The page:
Shenandoah National Park
Timber Hollow Overlook
Mary's Rock Tunnel
When mentioning Shenandoah National Park, visitors often get that faraway look in their eye, fondly recalling adventures at this scenic mountain jewel rising high atop Virginia’s Appalachians. What makes Shenandoah so special? First, consider panoramic views from overlooks scattered on lofty Skyline Drive, which runs 105 miles down the length of the 300-square-mile sanctuary. Additionally, beyond Skyline Drive lies another Shenandoah, where bears roam the hollows and brook trout ply the tumbling streams. Trail side flowers color the woods. Quartz, granite, and greenstone outcrops jut above the diverse forest, allowing far-flung views of the Blue Ridge and surrounding Shenandoah Valley. It is this beauty near and far that create the unforgettable Shenandoah experience.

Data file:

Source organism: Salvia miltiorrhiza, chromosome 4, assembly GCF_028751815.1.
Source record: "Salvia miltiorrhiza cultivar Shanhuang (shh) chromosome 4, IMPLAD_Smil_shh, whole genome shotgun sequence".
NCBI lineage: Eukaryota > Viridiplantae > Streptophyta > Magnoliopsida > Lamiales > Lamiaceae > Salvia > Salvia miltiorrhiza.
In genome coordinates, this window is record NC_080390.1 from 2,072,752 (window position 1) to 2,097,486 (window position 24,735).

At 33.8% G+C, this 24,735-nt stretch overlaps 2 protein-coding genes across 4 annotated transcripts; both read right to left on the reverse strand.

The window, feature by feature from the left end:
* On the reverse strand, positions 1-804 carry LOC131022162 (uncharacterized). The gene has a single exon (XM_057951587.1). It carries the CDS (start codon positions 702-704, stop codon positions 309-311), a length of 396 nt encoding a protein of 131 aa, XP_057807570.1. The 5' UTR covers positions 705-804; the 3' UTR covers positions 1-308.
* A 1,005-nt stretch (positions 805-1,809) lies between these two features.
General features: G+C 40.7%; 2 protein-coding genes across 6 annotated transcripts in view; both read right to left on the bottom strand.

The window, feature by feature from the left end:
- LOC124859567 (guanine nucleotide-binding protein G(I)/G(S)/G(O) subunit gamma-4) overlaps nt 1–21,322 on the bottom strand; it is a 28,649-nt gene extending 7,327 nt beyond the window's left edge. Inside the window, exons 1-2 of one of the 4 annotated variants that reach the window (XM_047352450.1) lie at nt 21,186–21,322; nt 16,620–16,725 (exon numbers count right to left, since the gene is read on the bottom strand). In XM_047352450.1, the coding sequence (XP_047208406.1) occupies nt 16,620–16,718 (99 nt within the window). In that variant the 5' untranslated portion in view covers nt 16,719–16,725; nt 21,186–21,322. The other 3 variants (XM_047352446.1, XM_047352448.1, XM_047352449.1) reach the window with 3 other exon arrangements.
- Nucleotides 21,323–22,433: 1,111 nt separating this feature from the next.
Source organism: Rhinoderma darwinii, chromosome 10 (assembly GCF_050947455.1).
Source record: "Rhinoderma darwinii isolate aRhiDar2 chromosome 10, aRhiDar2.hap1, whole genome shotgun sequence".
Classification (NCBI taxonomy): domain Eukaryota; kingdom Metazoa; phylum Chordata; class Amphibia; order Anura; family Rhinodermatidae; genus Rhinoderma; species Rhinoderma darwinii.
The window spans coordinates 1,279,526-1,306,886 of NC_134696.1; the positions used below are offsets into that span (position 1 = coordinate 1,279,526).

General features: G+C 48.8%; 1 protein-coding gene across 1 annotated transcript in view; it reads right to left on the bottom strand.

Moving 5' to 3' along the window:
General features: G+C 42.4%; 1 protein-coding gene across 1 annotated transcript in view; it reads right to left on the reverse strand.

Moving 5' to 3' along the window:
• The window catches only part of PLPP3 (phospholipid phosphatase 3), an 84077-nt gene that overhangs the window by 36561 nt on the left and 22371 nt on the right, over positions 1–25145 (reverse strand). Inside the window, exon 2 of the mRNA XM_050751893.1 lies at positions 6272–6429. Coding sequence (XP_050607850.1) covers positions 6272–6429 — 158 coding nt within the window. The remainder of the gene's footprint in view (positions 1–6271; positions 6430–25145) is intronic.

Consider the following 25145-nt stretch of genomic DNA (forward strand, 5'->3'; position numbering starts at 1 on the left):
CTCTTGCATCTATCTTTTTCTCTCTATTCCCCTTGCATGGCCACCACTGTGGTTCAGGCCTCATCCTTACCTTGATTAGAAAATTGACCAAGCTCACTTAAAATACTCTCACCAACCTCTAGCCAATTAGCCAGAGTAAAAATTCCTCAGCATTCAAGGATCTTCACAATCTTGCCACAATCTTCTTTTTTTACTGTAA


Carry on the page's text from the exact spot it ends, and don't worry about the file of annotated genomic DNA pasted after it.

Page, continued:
Shenandoah -- Virginia’s first national park -- was dedicated July 3, 1936. Cobbled together along the Blue Ridge from Front Royal to Waynesboro, the long narrow preserve divides the proud Shenandoah Valley from the rolling Piedmont to the east. The park contains a wide array of flora and fauna as it rises from a mere 550 feet at its lowest elevation to over 4,049 feet at its highest atop Hawksbill.
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